Could this be the end of Twitter?

Way over a year ago, I told you that Twitter was having an identity crisis.

Back at the end of 2021, there was talk of a paid subscription service (Blue). Spaces were being floated as Twitter’s answer to the Clubhouse trend. And the Fleets function, the platform’s equivalent of Instagram Stories, was swiftly divebombing out of the feed as users protested that Twitter was just becoming too much like the other social media sites and losing what made it so special in the first place.

But fast forward to the start of 2023, and it seems like the social behemoth has far bigger problems to worry about than a couple of failed attempts at new features.

As you’ve probably heard, Twitter was bought by tech baron Elon Musk in April 2022. Initially, he tested the waters by announcing his plans to buy 9% of shares on the open market, which would bag himself a seat on the board. Twitter’s team weren’t too happy about this, fearing a hostile takeover. But, in a dramatic turn of events, they eventually accepted a whopping offer of $44 billion for the entire platform. 

Why did he want to make such an extraordinary deal and add Twitter to his portfolio?

Well, allegedly, it’s as simple as this: Musk’s aim is to transform Twitter’s free speech principles. He said: "The company will neither thrive nor serve this societal imperative in its current form. Twitter needs to be transformed as a private company."

What’s happened since Musk took to the reins?

Twitter has, quite frankly, been in turmoil. 

In May 2022, Musk put the acquisition deal on hold temporarily after raising concerns about the sheer volume of fake and spam accounts on the site. He publicly shared his concerns about problems at the organisation, convinced that Twitter was trying to cover up its widespread issues with bots (which Twitter itself estimates make up around 5% of its accounts).

In November, after much to-ing and fro-ing (and plenty of court action), the billionaire finally sealed the deal.

Here’s what’s been happening since he gained complete control:

  • There have been redundancies galore. Reports tell us that Musk let go of around 50% of the 7,500 staff on Twitter’s books globally.

  • Musk became the sole director of Twitter after dissolving the board and sacking a number of executives.
  • Blue-tick users – ie, individuals or companies who have been identified as accounts of public interest – now need to pay to keep this mark of approval next to their name, as per the new terms of the Twitter Blue service.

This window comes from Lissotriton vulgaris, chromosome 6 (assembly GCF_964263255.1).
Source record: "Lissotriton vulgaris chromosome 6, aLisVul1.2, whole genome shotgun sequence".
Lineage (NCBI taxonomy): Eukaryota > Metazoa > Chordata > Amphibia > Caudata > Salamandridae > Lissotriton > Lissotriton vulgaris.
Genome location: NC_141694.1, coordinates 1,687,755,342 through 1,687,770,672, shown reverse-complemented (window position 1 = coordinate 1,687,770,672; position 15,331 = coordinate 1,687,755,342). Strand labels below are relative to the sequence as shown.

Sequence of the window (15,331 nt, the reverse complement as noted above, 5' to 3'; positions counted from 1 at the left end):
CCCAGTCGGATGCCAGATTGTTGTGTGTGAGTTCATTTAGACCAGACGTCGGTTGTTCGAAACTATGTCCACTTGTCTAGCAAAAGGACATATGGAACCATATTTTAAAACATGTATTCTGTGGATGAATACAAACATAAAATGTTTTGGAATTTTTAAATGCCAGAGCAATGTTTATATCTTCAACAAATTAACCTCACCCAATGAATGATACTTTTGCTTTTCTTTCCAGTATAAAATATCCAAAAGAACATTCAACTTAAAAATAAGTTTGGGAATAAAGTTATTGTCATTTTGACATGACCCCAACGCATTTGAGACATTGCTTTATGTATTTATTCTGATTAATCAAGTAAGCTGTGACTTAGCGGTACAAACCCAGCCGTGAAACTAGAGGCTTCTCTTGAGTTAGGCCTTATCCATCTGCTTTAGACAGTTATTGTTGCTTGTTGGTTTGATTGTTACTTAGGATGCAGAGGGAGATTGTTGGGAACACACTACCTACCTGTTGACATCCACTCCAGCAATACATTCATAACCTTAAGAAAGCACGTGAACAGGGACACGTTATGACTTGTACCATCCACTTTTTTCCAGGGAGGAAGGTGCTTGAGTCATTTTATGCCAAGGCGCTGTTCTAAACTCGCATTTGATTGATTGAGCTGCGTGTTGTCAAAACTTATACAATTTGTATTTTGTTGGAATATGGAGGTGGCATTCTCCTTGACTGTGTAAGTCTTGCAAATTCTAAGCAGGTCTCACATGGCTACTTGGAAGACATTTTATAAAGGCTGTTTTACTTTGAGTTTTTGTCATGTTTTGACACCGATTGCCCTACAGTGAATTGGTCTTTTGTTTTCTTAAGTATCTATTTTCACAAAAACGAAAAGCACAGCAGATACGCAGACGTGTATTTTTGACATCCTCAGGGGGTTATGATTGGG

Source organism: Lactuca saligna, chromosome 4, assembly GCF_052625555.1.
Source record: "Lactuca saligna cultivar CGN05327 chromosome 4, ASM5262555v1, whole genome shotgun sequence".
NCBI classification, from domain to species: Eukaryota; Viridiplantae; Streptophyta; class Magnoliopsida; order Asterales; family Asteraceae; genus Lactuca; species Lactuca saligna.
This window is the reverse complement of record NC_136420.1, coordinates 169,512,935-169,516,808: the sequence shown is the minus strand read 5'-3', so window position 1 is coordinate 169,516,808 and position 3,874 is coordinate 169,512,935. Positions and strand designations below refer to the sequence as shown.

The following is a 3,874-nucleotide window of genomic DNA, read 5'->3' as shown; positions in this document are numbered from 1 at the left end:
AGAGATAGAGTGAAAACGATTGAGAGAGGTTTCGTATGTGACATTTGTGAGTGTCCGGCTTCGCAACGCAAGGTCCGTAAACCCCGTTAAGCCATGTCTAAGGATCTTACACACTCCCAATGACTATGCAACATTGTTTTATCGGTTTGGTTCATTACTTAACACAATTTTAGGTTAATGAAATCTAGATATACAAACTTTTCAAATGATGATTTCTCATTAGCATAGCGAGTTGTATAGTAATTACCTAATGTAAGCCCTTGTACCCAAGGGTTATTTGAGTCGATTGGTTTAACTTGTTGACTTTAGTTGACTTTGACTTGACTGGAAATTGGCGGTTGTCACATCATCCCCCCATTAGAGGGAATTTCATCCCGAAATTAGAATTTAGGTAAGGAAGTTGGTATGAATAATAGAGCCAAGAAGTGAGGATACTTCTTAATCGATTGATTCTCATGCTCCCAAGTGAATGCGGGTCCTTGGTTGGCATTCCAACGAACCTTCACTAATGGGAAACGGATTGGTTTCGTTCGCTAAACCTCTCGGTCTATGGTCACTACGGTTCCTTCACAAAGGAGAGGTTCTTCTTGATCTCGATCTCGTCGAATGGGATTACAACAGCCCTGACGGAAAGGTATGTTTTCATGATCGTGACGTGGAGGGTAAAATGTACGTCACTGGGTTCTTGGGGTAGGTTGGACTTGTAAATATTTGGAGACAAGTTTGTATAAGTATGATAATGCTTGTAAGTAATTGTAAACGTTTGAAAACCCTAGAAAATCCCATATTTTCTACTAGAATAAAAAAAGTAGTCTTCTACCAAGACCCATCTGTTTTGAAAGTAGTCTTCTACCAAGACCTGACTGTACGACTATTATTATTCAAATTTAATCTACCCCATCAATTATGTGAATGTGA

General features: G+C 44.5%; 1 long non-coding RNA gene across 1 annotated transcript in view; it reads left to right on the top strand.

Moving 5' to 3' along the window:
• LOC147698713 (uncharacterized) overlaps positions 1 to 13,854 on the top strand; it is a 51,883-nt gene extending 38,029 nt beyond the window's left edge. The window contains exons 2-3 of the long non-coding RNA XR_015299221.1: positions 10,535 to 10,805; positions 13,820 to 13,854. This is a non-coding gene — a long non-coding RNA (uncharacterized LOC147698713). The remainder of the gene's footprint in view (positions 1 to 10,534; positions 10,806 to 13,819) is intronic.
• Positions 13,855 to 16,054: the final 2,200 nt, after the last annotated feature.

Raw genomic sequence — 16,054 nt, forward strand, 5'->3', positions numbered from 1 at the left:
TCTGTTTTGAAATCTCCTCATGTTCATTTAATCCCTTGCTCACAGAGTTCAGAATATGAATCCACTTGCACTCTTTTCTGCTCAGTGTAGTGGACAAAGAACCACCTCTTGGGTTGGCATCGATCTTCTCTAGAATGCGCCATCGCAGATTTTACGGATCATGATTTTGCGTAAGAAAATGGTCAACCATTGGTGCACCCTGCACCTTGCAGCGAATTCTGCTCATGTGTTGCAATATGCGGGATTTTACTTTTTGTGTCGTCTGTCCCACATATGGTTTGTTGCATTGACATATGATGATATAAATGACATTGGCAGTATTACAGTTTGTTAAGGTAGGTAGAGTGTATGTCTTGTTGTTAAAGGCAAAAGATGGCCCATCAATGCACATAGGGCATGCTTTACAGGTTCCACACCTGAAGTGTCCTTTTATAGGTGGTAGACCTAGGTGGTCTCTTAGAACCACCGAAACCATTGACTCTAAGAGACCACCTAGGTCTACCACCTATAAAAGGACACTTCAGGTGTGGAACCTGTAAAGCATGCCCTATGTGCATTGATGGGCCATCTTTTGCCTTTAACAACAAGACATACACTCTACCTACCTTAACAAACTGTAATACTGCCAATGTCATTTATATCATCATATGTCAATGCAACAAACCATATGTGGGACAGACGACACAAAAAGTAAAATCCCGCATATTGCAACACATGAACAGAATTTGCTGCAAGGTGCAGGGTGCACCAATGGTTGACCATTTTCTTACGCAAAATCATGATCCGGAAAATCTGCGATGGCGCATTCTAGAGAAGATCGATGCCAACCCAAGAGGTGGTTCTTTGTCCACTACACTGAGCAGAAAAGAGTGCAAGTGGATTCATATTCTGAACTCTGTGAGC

• There have been big changes to Twitter’s interface, including the option to swipe right to left to switch between recommended vs followed tweets. More UI updates are expected to follow in 2023.

  • In line with his mission to allow free speech at virtually any cost, Musk has reinstated the Twitter accounts of a series of controversial journalists, celebrities, and public figures, including ex-US president Donald Trump, psychologist Jordan Peterson, influencer Andrew Tate, Infowars founder Alex Jones, and musician Kanye West (although his was swiftly revoked following some close-to-the-mark posts).

  • Musk has banned Twitter users from linking to rival social media websites, including some of the biggies (Facebook, Instagram, and Mastodon). He’s also prevented people from adding link aggregators such as Linktree to their profiles or their posts. It seems that, as far as he’s concerned, sharing really isn’t caring.

  • It’s thought that long-form tweets will be introduced this February, increasing the character limit and allowing users to post more in-depth content.

Now I’m all for careful change, but can we be sure that Musk’s moves are going to be in the best interests of Twitter, and crucially, its users?

Or could all these major shake-ups signal the end of Twitter’s long-standing reputation as one of the largest and most influential social media platforms on the planet?

Time will tell, I suppose. In the meantime, I’ll be keeping a close eye on the chaos, and adjusting my clients’ strategies as I need to. That’s all part of the fun of being a social media manager – the goalposts are constantly shifting, and we need to be ready to adapt to what’s happening as soon as we can!


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